Oando has reached a settlement with the local Securities and Exchange Commission, bringing to an end a long-running dispute.
The oil company agreed to halt legal action, pay a sum and improve corporate governance. The SEC did not reveal the amount Oando would have to pay.
The company did agree to provide information on its compliance in its quarterly reports.
Ultimately, the commission said, Oando approached it for “a settlement of the matter, and both parties have now agreed to settle”.
The company issued a statement to the Nigerian Stock Exchange saying the agreement was the “most appropriate course of action”. The settlement “seeks to prevent further market disruption and harm” to Oando shareholders, it said.
The troubles began in 2017, when shareholders Alhaji Mangal Dahiru and Ansbury Incorporated expressed concerns about Oando to the SEC. The commission appointed Deloitte & Touche to carry out a forensic audit of Oando and also barred a planned AGM from taking place.
In 2019, the SEC expressed concerns about various alleged corporate governance breaches, including on remuneration for directors and audit committee shortcomings. It also expressed concerns over some related party transactions, including some involving CEO Adewale Tinubu.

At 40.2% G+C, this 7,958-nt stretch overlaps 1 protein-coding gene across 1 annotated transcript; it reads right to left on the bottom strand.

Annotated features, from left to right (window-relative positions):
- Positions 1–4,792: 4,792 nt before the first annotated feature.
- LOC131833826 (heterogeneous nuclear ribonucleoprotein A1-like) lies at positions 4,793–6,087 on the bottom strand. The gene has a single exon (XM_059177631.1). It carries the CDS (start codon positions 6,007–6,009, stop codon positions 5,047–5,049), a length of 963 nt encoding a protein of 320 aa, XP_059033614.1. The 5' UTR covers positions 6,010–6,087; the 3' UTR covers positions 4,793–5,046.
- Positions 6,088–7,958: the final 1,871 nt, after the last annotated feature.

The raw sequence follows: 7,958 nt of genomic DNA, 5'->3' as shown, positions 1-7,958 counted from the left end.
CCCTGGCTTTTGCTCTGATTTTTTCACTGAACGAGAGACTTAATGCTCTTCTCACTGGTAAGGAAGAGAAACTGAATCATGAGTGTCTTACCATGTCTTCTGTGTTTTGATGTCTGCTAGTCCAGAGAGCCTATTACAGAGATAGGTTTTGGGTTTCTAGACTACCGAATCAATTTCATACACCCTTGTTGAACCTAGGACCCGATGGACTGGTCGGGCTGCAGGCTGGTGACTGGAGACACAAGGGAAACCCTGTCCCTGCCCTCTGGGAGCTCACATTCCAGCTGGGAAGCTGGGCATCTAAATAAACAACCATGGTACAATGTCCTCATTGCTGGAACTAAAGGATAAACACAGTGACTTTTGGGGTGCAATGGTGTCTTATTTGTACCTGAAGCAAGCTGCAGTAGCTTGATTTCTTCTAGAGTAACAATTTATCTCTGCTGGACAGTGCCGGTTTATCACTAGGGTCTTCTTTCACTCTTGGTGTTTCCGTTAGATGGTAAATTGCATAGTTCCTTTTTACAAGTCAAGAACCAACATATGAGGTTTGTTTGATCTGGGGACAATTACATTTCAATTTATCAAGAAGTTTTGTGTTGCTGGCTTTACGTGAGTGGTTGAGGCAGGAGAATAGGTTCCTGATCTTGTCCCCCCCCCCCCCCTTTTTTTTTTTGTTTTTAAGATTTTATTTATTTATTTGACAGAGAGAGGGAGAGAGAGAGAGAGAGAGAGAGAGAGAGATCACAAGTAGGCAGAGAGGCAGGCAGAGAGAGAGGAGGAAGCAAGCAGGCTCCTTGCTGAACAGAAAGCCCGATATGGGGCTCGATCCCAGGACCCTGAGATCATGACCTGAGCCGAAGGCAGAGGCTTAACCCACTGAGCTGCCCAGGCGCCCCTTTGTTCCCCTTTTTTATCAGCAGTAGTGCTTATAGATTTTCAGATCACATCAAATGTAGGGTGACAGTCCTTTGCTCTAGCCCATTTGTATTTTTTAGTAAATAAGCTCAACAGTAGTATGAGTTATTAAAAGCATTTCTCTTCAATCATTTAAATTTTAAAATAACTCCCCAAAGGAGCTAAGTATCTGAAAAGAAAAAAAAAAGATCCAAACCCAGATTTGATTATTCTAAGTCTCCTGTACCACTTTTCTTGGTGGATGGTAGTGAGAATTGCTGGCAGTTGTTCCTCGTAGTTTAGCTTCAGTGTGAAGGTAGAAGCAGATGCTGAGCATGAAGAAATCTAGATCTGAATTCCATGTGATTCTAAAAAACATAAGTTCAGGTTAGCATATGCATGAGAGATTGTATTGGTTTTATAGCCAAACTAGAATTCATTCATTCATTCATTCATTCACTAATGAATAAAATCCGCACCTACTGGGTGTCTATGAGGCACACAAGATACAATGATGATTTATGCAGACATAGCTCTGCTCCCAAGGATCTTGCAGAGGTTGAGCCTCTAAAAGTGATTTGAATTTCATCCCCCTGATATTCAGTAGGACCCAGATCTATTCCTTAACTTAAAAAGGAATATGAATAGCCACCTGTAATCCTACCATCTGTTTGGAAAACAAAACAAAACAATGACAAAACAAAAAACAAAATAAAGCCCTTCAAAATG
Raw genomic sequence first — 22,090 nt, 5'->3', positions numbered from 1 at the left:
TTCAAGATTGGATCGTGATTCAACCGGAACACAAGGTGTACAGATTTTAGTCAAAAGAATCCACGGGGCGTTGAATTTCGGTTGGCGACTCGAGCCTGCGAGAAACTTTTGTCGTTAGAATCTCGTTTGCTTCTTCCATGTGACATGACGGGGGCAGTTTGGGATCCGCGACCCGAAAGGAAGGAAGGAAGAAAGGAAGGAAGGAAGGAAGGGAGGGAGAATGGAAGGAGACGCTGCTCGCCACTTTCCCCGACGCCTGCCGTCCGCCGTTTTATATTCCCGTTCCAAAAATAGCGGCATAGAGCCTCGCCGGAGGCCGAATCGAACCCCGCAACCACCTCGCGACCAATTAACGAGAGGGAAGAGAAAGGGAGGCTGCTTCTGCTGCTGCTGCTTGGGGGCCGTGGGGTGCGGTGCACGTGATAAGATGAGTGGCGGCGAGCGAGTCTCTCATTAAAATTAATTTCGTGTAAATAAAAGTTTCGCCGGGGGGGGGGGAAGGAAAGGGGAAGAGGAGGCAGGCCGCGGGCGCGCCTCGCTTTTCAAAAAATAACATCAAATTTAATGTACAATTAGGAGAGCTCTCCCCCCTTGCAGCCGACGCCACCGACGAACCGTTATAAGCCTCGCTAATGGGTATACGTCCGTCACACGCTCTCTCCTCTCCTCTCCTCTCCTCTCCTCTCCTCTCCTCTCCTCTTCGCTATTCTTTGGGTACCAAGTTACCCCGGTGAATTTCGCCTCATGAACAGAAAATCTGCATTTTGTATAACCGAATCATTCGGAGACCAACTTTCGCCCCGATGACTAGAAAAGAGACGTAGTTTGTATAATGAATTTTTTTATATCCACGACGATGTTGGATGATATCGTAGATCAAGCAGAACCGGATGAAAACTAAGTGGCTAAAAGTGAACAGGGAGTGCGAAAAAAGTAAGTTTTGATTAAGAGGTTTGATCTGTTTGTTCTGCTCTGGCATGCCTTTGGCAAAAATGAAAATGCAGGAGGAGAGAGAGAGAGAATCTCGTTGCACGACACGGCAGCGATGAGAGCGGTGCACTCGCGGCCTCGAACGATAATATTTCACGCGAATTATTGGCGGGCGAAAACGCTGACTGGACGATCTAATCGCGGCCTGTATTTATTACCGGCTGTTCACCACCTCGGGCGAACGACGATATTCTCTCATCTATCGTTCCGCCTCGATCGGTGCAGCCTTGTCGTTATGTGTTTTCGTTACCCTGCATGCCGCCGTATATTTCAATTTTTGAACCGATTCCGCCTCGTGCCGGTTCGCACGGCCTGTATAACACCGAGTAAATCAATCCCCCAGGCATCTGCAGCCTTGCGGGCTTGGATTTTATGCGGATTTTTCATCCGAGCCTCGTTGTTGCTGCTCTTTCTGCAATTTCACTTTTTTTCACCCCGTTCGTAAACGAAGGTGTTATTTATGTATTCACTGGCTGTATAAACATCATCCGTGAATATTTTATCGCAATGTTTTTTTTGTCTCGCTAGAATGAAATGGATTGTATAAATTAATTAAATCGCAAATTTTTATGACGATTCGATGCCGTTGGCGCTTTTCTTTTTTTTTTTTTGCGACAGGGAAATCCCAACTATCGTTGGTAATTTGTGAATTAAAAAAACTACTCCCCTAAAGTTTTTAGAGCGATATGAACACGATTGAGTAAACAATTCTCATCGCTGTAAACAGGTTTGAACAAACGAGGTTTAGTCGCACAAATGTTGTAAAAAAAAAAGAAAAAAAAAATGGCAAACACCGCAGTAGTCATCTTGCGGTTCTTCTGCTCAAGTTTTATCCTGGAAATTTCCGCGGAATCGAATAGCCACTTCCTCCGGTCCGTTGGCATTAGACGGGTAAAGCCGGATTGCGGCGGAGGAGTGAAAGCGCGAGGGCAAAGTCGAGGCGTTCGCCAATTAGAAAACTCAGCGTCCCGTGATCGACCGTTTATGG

It went on to call for the entire board of Oando, including Tinubu, to be suspended from acting as director for five years.
Oando disagreed with the SEC statements. The commission had failed to follow due process, the company said. It also failed to provide a copy of the forensic audit. Payments to directors were in line with best corporate governance, it said, and complained of a lack of proof.
The dispute went to court, with the company and some of its directors filing suits against the SEC orders.
A court ruling in February 2021 struck out a number of complaints from Oando. It maintained the status quo, which included the suspension of the company’s AGM.
Oando, in its statement announcing the settlement, said the dispute with the SEC had been an “extraordinary time” and a “defining moment in its relationship with the regulator”. Oando “recognises and respects” the SEC’s authority, it said, and “will continue to comply” with the Investment and Securities Act.